9. Always know where you’re going
Okay, this isn’t realistic when you’re travelling alone but if you don’t know where you’re going, always act like you do! Speak with confidence and research where you’ll be headed beforehand so that you don’t appear as an easy target to prey on.
10. You’re never alone
Similarly, you should always act as if you’re with other people – think back to your glorious childhood days when imaginary friends were a thing!
When someone asks you if you’re alone, tell them that your friend is just in the bathroom or your boyfriend just left to grab a snack etc. If a predator knows you’re with someone who would be worried if you went missing, there’s a lesser chance of something bad happening.
11. Learn how to avoid theft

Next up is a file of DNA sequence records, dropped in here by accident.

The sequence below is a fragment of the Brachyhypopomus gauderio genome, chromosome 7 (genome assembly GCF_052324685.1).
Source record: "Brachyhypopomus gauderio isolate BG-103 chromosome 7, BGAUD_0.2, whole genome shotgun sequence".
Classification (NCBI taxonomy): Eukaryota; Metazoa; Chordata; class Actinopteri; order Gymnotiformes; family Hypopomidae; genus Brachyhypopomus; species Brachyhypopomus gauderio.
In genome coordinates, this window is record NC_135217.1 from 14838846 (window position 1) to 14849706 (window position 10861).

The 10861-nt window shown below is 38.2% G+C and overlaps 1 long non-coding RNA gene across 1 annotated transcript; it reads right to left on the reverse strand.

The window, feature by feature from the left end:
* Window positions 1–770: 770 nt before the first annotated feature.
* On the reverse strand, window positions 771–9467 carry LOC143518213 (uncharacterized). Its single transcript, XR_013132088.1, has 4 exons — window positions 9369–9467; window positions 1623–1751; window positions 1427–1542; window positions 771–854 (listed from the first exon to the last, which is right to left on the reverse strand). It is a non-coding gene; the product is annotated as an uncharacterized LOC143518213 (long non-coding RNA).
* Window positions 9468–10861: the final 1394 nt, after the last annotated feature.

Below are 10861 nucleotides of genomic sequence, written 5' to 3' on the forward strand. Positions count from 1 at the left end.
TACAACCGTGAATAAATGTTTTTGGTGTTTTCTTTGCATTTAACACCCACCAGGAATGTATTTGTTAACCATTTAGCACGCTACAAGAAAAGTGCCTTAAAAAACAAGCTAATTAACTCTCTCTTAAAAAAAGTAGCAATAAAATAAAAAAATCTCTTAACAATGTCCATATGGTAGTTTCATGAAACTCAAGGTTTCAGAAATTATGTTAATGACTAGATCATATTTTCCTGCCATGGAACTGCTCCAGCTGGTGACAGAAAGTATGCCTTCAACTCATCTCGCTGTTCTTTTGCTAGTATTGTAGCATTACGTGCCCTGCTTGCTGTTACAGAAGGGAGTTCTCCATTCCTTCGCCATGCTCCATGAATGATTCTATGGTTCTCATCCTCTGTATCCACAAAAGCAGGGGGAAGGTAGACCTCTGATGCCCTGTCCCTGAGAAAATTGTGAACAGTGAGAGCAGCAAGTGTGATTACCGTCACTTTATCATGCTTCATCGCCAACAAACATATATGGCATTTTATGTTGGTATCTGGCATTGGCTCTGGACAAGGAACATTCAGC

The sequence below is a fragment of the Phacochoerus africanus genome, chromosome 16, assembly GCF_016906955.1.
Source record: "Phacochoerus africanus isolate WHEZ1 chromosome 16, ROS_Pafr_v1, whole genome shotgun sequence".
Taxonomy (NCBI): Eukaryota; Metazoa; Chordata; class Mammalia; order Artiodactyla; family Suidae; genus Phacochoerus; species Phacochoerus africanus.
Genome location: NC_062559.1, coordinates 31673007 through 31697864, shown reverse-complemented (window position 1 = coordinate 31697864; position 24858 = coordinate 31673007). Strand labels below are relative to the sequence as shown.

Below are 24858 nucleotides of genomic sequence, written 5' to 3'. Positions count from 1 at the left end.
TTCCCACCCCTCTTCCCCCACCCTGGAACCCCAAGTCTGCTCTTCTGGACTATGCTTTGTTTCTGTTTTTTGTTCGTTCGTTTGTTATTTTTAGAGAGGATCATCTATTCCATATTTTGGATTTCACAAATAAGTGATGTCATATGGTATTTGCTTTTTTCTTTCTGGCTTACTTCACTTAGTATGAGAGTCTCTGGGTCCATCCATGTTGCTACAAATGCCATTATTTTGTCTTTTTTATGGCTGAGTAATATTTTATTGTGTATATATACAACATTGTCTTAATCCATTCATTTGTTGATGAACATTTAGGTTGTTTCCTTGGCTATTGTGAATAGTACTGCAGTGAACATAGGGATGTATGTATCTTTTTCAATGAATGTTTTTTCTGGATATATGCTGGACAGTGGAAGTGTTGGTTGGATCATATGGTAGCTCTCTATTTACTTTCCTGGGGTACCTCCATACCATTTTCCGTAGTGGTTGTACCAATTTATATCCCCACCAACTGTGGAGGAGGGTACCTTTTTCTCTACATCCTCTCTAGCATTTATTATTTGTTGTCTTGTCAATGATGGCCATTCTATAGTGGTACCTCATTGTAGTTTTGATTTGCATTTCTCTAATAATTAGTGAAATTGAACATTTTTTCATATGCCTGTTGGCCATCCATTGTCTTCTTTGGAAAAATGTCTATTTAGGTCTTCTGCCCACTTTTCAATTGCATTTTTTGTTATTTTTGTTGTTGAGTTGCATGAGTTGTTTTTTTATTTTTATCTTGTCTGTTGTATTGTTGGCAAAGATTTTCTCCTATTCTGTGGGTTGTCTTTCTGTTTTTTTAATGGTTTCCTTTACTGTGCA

While it’s not always possible to avoid theft entirely, there are a few things you can do to make sure your valuables don’t go missing.
- Keep money in different places – that way if someone gets into your purse, you still have money hidden in your suitcase somewhere.
- Lock up valuables at hostel if the locker looks secure but keep passport on you. Sometimes I will leave my passport behind in a safe in the hostel if I’m planning to go to the beach or be in the water. If the hostel doesn’t have a secure locker, I will sleep with them under my pillow or in my bed over night.
- Keep phone away – If you’re on your phone on the street especially in Asia, someone on a motorbike can drive by and easily snatch it from you.
12. Don’t stand out too much
If you’re from a Western country and are travelling alone in a more conservative country, you may need to change the way you dress a little bit. I personally wear a lot of t-shirts and don’t bother putting much makeup on to avoid standing out in a crowd.
If you look like you have money could could become a target, so don’t wear expensive jewellery, purses etc out.
13. Don’t be plugged in